Today, twitter announced:
... To date, we have offered three methods of 2FA: text message, authentication app, and security key. ... we have seen phone-number based 2FA be used - and abused - by bad actors. So starting today, we will no longer allow accounts to enroll in the text message/SMS method of 2FA unless they are Twitter Blue subscribers. ... After 20 March 2023, we will no longer permit non-Twitter Blue subscribers to use text messages as a 2FA method. At that time, accounts with text message 2FA still enabled will have it disabled....
I do applaud them for upping the ante, although it does seem odd to allow paid subscribers (a.k.a. high-value accounts) to continue enrolling in a method one considers insecure. I know ... if the question does not make sense, the answer is "money".
No comment on Twitter's other business decisions as of late because this Community focuses solely on security topics.
I do applaud them for upping the ante, although it does seem odd to allow paid subscribers (a.k.a. high-value accounts) to continue enrolling in a method one considers insecure.
I admit to being not very well versed in the Twittersphere, but are these supposedly the "verified" accounts? Maybe the rationale is that they have somehow confirmed the phone numbers. Or, as you say, it could be just about the dollars (which probably is more likely).
I think the fallacy with these circumstances is that giving your phone number to these services - which have been and will continue to be targets - somehow improves your security. You are giving up more information about yourself and enabling your phone as a vector of attack. Instead, if you just focus on good unique, passwords that you change frequently enough, you will be much better off than essentially publishing your cell phone to some future data breach. Unfortunately, it is getting to the stage where everyone is demanding "2FA" (and it's not really 2FA) by insisting you give them more information about yourself in order to secure a some trivial account.
Maybe the rationale is that they have somehow confirmed the phone numbers. Or, as you say, it could be just about the dollars (which probably is more likely).
Yup, per management is all about the money.
Unfortunately, it is getting to the stage where everyone is demanding "2FA" (and it's not really 2FA) by insisting you give them more information about yourself in order to secure a some trivial account.
Of Twitter's previous choices, SMS is the only one that requires sharing "personal information". TOTP uses a shared-secret "seed" and FIDO shares the public portion of a keypair.
My idea of unfortunate is that my financial service providers (e.g. the stuff I most want to protect) tend to be the ones requiring MFA, but only supporting SMS. And often times, I can't mitigate risk with a great password because they limit character count or prohibit "pasting".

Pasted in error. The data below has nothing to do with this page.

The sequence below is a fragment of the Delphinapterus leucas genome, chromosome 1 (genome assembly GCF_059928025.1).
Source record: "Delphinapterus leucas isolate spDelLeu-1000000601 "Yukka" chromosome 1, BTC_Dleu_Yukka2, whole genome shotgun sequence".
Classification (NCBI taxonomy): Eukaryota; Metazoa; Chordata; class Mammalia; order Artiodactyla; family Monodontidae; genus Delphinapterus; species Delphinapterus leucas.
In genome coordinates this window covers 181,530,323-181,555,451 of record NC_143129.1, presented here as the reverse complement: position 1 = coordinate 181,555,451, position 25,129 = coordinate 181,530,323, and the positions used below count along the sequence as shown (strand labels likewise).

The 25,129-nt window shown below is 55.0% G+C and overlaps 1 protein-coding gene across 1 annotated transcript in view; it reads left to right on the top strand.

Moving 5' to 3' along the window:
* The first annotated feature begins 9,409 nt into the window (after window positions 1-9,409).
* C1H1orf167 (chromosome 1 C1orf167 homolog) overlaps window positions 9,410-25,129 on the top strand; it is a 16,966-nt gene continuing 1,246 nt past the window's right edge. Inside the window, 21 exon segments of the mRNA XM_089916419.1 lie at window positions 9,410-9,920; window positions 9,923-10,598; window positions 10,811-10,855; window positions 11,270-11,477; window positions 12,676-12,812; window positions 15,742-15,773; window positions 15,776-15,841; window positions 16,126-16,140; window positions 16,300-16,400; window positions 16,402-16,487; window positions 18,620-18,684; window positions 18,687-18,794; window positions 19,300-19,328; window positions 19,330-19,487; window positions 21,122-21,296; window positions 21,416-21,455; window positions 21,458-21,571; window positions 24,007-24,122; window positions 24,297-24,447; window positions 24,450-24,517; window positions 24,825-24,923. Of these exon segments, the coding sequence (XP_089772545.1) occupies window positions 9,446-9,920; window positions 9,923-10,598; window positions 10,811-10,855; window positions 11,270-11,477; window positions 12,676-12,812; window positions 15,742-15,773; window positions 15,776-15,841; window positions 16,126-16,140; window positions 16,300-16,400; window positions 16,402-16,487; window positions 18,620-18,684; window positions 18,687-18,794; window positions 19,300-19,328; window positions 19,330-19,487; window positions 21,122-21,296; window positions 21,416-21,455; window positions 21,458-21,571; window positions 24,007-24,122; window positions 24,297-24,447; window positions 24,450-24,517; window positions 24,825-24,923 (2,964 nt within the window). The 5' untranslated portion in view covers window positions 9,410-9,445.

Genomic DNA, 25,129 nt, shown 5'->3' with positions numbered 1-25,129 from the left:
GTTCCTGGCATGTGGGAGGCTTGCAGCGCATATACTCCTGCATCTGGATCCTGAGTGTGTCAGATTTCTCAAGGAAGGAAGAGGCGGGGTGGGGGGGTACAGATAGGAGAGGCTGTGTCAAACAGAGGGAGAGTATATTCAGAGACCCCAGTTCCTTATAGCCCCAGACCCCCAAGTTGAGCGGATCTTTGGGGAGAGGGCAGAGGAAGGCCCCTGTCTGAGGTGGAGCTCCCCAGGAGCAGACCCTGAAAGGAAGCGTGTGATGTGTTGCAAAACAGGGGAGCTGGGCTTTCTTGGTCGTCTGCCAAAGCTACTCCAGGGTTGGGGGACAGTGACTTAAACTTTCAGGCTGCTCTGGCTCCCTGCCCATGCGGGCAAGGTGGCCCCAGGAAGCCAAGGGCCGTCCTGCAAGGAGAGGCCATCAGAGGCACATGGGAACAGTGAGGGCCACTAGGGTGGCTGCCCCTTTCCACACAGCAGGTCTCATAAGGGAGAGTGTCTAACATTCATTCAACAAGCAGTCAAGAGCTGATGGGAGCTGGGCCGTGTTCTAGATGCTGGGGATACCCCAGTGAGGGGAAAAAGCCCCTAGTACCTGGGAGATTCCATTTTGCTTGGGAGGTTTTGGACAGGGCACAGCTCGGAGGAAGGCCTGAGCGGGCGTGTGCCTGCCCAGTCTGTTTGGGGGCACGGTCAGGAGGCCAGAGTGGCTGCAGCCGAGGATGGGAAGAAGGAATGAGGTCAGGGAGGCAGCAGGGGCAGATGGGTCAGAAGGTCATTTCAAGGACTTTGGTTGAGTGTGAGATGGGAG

I’ve seen this many times in the shady/murky world of product management.
”You’d like to be able to export logs..? … Right …please buy this additional product that allows you to export your logs from the other product that doesn’t have anything to do with the one you are using…”
Real world example of trying to drive adoption of a new module via a spurious argument. It didn’t end well.
I think what we see here is a reverse action.
”You’d like to keep that functionality..? It’s not good fo you you know… OK, still, we’ll look we’re really keen on subscriptions here…”
From Twitter we’ve seen the request for monnage to “keep ur tick”, so it’s not a bad play for the cynical/lazy PM looking to Dyson up some loose change.
publishing your cell phone to some future data breach.
Great way of phrasing it!
Malicious compliance is your friend here. Amateurs might enter false data. But I do it the Master Class way. I have effectively a "burner number". I use this to register for loyalty/discount cards, with services like Twitter and everyone else that wants a number but has no business calling me. I implemented using a low-cost VOIP provider that can receive texts and voice mails onto their website. And when needed a simple config change will forward calls/texts to my true mobile number.
They get an honest-to-God working phone number but remain unable to interrupt me without my consent.
Today, I learned that one can delete a phone number from a Twitter profile. Now, my number only exists in their backups. Until today, I had multiple MFA options registered (to avoid lockout). Since I am too cheap to pay for a blue checkmark, the sole benefit to them having my burner number is gone.